* EADS, BAE call off talks on $45 billion mega-deal
* Partners blame Germany for blocking defence giant
* Berlin came to see deal as too complex, risky
* Fears of domestic backlash also played role
By Noah Barkin and Andreas Rinke
BERLIN, Oct 10 Concerns about the fate of German
production sites, the reaction of investors and the symbolism of
creating a giant military firm in a country with deep pacifist
strains turned Angela Merkel against the European defence merger
that collapsed on Wednesday.
EADS, the Franco-German parent of jetmaker Airbus,
and British defence group BAE Systems announced after
weeks of intense talks they were abandoning plans for a $45
billion deal that would have created an aerospace and defence
giant bigger than Boeing.
Bankers involved in the deal, officials in Paris and at EADS
all blamed Germany for the failure, saying Berlin had been
offered crucial concessions in the final days of the
negotiations, only to quash it nonetheless.
The German government has rejected that narrative. Officials
in Berlin, many speaking on condition of anonymity, paint a more
nuanced picture, without hiding their ultimate verdict - that
the deal made little sense.
The officials said initial enthusiasm for the deal and EADS
chief Tom Enders' plan to give the German, French and British
governments golden shares in the combined group gave way to
doubts when the French, who own 15 percent of EADS, insisted on
retaining a substantial stake.
Fearful that German know-how, jobs and plants would be
compromised, Berlin decided it needed to keep parity with Paris
in order to defend its interests.
But behind the scenes German officials - especially
Chancellor Merkel's Free Democrat (FDP) coalition partners -
remained leery about buying a substantial stake in the firm, two
senior German sources said.
They were convinced that the new group would be penalised in
the U.S. market - where BAE enjoys privileged status - if the
French and German governments took big shares, and that sales of
civil jets to countries like China and Indonesia could suffer as
Officials in Berlin also worried about the sharp fall in
EADS shares that occurred when news of the secret negotiations
leaked in mid-September, and the reservations of the big private
stakeholders, including German carmaker Daimler and
French media group Lagardere.
"We started asking ourselves, does this deal really make
sense," said one senior German official. "The market went down,
investors were against it, the synergies were unclear, as was
U.S. market access with the big state shareholdings."
Compounding the doubts was growing unease with the idea of
turning EADS, which is seen by most Germans as a civil aerospace
firm despite its military interests, into a huge defence concern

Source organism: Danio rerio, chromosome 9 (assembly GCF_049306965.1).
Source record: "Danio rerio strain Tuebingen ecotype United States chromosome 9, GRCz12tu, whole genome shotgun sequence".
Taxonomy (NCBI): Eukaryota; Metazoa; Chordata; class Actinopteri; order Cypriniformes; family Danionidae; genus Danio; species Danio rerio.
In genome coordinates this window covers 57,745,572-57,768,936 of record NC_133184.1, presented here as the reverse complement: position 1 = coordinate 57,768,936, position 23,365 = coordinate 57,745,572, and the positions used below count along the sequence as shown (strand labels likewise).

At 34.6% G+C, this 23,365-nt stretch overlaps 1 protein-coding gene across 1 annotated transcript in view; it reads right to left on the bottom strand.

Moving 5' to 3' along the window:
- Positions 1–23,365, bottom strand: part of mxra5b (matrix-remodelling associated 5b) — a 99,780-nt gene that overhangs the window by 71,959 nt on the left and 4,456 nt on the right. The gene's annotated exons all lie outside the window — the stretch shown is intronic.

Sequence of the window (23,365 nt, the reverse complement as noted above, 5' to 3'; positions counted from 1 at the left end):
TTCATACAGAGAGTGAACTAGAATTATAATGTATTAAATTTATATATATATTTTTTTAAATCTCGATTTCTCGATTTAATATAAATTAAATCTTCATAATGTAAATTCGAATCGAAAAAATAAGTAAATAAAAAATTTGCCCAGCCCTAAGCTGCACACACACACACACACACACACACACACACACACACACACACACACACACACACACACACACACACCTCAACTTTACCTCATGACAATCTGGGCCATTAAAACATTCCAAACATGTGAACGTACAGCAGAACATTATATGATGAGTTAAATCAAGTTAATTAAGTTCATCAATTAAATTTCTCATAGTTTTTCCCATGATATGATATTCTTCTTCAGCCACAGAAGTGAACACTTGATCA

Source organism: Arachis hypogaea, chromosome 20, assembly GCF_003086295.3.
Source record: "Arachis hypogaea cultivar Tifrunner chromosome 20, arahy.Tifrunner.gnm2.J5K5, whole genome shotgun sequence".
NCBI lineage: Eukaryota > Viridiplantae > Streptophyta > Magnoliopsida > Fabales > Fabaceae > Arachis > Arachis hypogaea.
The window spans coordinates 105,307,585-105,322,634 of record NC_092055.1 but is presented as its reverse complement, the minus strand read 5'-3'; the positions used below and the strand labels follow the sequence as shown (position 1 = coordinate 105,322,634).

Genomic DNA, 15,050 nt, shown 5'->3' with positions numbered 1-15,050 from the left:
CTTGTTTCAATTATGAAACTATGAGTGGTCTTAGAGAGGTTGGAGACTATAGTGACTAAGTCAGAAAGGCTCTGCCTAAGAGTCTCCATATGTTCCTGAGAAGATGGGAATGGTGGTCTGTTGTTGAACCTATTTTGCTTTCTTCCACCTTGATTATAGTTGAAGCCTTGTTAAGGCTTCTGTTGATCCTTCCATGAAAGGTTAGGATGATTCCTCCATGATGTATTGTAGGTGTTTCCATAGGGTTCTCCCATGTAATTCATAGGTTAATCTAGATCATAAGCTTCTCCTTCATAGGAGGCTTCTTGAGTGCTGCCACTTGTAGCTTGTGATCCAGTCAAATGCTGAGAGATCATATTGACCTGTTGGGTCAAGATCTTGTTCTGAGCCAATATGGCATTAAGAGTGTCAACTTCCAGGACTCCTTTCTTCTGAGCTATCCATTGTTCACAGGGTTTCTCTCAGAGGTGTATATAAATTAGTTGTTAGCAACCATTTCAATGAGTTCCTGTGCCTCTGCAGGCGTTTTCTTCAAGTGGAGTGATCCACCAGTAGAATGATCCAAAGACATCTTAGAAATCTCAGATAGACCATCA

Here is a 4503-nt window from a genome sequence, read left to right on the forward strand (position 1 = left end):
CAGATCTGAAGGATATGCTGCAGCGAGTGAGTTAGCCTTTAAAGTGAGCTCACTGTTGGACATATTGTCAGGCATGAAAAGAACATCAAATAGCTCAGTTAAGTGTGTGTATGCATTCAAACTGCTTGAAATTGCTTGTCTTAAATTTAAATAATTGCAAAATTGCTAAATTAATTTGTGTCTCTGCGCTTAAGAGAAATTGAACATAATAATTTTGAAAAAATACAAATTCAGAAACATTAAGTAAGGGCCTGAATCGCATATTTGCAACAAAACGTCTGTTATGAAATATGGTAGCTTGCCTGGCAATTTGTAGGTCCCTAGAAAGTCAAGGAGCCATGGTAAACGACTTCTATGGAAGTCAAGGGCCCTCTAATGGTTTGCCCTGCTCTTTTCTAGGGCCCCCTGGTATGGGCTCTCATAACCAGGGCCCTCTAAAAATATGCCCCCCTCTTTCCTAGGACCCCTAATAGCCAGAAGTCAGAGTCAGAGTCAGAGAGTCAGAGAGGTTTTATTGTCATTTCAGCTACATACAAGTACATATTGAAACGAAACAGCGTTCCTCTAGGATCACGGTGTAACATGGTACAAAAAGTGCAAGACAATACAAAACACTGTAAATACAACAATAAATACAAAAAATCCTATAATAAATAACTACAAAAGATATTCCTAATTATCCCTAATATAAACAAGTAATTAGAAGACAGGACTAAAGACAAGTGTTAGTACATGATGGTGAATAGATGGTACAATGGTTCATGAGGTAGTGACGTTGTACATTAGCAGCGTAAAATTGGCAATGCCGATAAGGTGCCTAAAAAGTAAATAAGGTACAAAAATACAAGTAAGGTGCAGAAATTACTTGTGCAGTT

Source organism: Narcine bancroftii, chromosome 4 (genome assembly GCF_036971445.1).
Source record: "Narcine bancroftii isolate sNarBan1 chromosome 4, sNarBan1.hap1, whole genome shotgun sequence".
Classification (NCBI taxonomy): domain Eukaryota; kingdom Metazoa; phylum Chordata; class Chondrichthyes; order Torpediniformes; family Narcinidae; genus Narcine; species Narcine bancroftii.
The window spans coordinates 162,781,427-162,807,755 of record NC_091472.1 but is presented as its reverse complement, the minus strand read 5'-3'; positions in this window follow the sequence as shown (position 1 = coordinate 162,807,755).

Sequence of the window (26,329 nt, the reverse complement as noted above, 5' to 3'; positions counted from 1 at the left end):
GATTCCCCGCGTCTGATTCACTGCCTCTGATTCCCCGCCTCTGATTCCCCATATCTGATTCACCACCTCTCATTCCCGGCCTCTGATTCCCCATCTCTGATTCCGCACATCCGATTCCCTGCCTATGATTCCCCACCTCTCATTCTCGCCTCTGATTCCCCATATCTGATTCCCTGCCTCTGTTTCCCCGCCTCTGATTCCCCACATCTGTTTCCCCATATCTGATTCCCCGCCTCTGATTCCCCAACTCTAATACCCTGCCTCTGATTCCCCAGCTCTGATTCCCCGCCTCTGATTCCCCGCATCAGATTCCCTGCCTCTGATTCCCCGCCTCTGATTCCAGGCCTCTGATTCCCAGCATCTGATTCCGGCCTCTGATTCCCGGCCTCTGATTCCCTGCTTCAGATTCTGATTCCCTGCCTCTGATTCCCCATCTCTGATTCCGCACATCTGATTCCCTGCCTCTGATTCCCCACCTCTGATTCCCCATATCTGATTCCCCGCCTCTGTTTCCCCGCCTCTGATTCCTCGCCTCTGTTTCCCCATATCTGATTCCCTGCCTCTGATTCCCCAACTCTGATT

by bringing in BAE.
Defence exports are already a controversial issue in
Germany, a country where many people remain uneasy about
military trade nearly 70 years after World War Two ended.
The risk-averse Merkel, who faces an election one year from
now, and her entourage had concerns about how the deal would go
down domestically, sources acknowledged.
"This would have created the biggest defence company in the
world," said a second source close to the chancellor. "But
defence is an especially sensitive subject in Germany."
The complexity of having three different governments
involved also gave the Germans pause, but ultimately they say,
the different parties were unable to resolve the shareholding
issue to everyone's satisfaction.
Paris wanted to retain the option of going up to 13.5
percent by buying the stake held by Lagardere at a later date.
German officials insisted they be able to follow suit.
But the British wanted a cap of 10 percent each, concerned
that the Germans and French could approach a blocking minority
if they went above that level.
As a Wednesday deadline approached for deciding whether to
extend the talks or end them, the Germans determined the risks
were too high, and that further negotiations would only prolong
When EADS and BAE came out and announced the deal was off,
instead of expressing regret, Berlin's coordinator for aerospace
Peter Hintze made clear what the government had come to believe
in the final weeks of talks that Germany's interests were "best
guaranteed" by sticking with the status quo.
"We had reservations about the deal but so did the others,"
the first official said. "Everyone had their red lines, everyone
wanted the headquarters. When the question came of whether to
extend the talks or not, we thought the negatives outweighed the